"It's funny you ask. My buddy who I've been taking my guitars to for years is building me a total hotrod right now. I don't even know what I'm going to use it for. I'm just gonna play it in my living room or something because I don't think I could get it onstage at a Foo Fighters show.
"It's a ridiculous guitar that we're building – Floyd Rose, one pickup, one volume. The whole deal. Excellent. I don't know exactly what it's going to work for because I'm not really doing divebomb solos in either thing that I do but it's going to be the guitar that I sit in my bedroom and figure out Jake E Lee solos on, or whatever."
You played humbucker guitars for years but eventually came around to Telecasters. Was your signature model like the bridge between those worlds and is the Tele the main guitar in your solo world?
"Pretty much always. I mean, I record with a range of guitars – mostly that Butterscotch Tele that I've got is what I used for most of my new record. But I think I also played my signature model with the P-90s. And I'm sure I must have played a Les Paul on there somewhere… the slides solo on Weigh You Down is definitely my Les Paul because that's my guitar that I have jacked up for slide.
"I love a classic Tele sound. That Paisley one that I've been playing a lot for a while, I put the Lindy Fralins in, I forget what they're called – Vintage Tele pickup in."
That's the guitar that says Fender on the headstock but isn't one?
"Correct. But I will tell you, we were just out in Chicago for Riot Fest and I went by Chicago Music Exchange and I actually bought a proper '68 Paisley telly. So I have that in my possession and I might leave the fake one at home for a while."
Compression is a big thing in country guitar – do you use one yourself?
"I do. I don't quite have a handle on that. I only really use it when I've got a real clean tone. Because I just don't like the way a compressor pedal hits overdrive – I just don't like it for me. But it's great when there's that real compressed tone that you hear on a lot of '70s and '80s [records], and even beyond. That real kind of fuzzy thing that it's just kind of soft-sounding that you hear on a lot of those Merle Haggard records from the '80s or whatever."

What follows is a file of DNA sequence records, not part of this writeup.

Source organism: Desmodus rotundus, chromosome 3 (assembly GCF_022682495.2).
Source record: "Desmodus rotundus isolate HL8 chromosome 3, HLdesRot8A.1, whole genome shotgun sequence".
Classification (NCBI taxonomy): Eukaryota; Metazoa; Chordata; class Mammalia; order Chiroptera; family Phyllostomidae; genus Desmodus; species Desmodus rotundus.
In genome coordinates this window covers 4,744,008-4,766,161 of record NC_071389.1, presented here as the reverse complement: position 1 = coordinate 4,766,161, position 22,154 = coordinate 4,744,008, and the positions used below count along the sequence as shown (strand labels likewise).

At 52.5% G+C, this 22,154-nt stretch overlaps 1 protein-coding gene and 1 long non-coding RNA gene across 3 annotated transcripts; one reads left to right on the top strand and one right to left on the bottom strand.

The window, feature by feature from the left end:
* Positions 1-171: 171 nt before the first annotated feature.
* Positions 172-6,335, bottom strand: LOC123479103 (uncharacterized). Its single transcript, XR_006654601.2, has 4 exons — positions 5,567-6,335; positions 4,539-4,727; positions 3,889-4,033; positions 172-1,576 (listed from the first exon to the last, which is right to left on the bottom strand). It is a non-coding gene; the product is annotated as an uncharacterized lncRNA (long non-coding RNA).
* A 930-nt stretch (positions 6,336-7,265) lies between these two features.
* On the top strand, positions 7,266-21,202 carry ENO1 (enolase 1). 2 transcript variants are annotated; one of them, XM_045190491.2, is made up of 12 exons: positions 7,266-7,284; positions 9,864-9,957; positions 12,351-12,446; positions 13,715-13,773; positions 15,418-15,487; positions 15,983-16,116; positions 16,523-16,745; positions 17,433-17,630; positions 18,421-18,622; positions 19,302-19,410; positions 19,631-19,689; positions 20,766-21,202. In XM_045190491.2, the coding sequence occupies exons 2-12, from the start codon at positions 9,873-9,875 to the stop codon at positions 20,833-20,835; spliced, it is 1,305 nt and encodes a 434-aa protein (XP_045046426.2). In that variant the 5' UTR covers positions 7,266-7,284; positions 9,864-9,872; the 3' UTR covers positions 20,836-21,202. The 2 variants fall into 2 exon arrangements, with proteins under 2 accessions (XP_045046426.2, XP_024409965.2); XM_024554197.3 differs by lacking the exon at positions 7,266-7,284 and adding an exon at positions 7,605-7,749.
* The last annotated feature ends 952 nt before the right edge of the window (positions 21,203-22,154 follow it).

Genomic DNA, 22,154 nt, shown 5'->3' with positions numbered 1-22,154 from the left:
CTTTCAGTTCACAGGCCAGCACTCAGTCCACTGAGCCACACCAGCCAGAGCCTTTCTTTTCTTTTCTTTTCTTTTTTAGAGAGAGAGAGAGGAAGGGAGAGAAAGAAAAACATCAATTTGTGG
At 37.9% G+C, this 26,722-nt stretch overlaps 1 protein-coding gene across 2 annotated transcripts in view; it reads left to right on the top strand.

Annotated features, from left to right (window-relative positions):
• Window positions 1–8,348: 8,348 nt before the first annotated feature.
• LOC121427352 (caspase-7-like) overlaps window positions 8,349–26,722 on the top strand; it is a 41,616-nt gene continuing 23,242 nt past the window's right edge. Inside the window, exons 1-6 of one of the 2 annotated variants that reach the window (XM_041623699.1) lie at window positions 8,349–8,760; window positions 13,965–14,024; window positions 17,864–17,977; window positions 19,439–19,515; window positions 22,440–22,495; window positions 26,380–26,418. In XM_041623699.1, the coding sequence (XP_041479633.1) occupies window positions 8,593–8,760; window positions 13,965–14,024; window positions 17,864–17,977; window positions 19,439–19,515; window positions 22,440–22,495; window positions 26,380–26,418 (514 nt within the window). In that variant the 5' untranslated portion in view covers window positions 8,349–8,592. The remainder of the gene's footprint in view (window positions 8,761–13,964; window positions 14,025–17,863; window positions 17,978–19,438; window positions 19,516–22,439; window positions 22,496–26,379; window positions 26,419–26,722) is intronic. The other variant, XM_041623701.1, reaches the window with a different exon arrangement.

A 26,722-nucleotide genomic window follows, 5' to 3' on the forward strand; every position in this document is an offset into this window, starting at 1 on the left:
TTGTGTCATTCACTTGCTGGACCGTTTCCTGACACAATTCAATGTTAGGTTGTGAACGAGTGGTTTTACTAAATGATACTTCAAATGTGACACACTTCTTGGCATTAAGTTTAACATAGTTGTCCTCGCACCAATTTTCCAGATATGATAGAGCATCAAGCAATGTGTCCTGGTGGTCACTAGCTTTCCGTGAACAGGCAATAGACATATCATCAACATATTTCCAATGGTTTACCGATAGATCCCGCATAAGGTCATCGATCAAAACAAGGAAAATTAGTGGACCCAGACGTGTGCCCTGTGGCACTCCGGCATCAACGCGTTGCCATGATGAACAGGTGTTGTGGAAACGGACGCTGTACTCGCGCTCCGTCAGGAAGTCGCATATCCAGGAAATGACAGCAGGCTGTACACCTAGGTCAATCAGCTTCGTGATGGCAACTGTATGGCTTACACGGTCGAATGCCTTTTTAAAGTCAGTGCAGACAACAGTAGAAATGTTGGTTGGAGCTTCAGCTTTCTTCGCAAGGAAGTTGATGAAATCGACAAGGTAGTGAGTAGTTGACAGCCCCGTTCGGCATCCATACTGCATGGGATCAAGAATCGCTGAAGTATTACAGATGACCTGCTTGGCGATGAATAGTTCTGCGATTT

Country music has always embraced great playing – great ripping solo sections
Country music isn't part of pop culture in the UK, but it does have a growing audience. It's still easy to gravitate to rock and assume that's the first place to find electric guitar-playing talent. But would you say country music has always been where some of the greatest guitar playing could be found?
"Oh yeah, country guitar playing is amazing. In rock 'n' roll music or modern rock, whatever you want to call it, I think there's a lot of great guitar playing now – lead guitar playing and stuff. But the kind of guitar playing that I grew up listening to got pretty taboo through a lot of the '90s and early 2000s. And that never happened in country music.
"Country music has always embraced great playing – great ripping solo sections and all that sort of stuff. Nowadays this thing called Americana sort of came out of country music – this big umbrella word of traditional guitar playing. Anything with a bass, drum, keyboard and a singer gets called Americana now. A lot of it isn't country at all. So you can make an argument that Americana is rock 'n' roll or whatever. But there's so much overlap, and so many country players that rock music was a huge influence on and vice versa. So I would tell people, put down your biases, and just listen for the rippage!"
Lost At Sea is out now on Snakefarm Records. Chris Shiflett and his band will tour the UK and Ireland in March 2024, playing the following dates:
20 – Academy, Dublin
21 – The Limelight 2, Belfast
23 – Queen Margaret Union, Glasgow
24 – Academy 2, Manchester
25 – O2 Academy 2, Birmingham
27 – Electric Ballroom, London
More info at chrisshiflettmusic.com